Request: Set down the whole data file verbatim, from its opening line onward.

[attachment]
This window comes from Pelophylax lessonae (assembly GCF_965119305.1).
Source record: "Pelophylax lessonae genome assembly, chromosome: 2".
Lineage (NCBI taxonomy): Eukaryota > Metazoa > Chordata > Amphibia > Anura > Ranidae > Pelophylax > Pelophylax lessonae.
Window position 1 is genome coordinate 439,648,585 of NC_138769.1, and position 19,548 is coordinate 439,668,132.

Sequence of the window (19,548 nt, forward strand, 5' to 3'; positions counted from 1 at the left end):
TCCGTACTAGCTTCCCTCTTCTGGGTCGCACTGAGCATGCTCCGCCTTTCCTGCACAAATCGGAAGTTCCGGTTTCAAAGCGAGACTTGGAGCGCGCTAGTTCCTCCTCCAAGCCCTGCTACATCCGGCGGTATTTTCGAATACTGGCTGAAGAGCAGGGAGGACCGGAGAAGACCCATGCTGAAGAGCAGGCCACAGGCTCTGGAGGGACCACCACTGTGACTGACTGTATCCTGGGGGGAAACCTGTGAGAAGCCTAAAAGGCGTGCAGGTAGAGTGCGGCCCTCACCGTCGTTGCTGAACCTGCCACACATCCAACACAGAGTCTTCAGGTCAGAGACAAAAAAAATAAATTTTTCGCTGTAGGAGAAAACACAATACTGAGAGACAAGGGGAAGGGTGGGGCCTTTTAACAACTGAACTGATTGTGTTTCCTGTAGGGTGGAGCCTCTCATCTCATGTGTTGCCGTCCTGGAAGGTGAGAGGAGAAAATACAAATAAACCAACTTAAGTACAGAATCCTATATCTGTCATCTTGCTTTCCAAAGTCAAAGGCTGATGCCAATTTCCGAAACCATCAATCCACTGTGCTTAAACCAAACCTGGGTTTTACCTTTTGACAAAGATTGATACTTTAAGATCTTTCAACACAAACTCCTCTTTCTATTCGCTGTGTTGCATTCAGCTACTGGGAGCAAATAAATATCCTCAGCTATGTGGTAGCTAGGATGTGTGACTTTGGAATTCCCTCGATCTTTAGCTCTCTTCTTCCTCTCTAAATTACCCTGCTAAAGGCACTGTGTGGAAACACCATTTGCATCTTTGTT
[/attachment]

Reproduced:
This window comes from Pelophylax lessonae (assembly GCF_965119305.1).
Source record: "Pelophylax lessonae genome assembly, chromosome: 2".
Lineage (NCBI taxonomy): Eukaryota > Metazoa > Chordata > Amphibia > Anura > Ranidae > Pelophylax > Pelophylax lessonae.
Window position 1 is genome coordinate 439,648,585 of NC_138769.1, and position 19,548 is coordinate 439,668,132.

Sequence of the window (19,548 nt, forward strand, 5' to 3'; positions counted from 1 at the left end):
TCCGTACTAGCTTCCCTCTTCTGGGTCGCACTGAGCATGCTCCGCCTTTCCTGCACAAATCGGAAGTTCCGGTTTCAAAGCGAGACTTGGAGCGCGCTAGTTCCTCCTCCAAGCCCTGCTACATCCGGCGGTATTTTCGAATACTGGCTGAAGAGCAGGGAGGACCGGAGAAGACCCATGCTGAAGAGCAGGCCACAGGCTCTGGAGGGACCACCACTGTGACTGACTGTATCCTGGGGGGAAACCTGTGAGAAGCCTAAAAGGCGTGCAGGTAGAGTGCGGCCCTCACCGTCGTTGCTGAACCTGCCACACATCCAACACAGAGTCTTCAGGTCAGAGACAAAAAAAATAAATTTTTCGCTGTAGGAGAAAACACAATACTGAGAGACAAGGGGAAGGGTGGGGCCTTTTAACAACTGAACTGATTGTGTTTCCTGTAGGGTGGAGCCTCTCATCTCATGTGTTGCCGTCCTGGAAGGTGAGAGGAGAAAATACAAATAAACCAACTTAAGTACAGAATCCTATATCTGTCATCTTGCTTTCCAAAGTCAAAGGCTGATGCCAATTTCCGAAACCATCAATCCACTGTGCTTAAACCAAACCTGGGTTTTACCTTTTGACAAAGATTGATACTTTAAGATCTTTCAACACAAACTCCTCTTTCTATTCGCTGTGTTGCATTCAGCTACTGGGAGCAAATAAATATCCTCAGCTATGTGGTAGCTAGGATGTGTGACTTTGGAATTCCCTCGATCTTTAGCTCTCTTCTTCCTCTCTAAATTACCCTGCTAAAGGCACTGTGTGGAAACACCATTTGCATCTTTGTT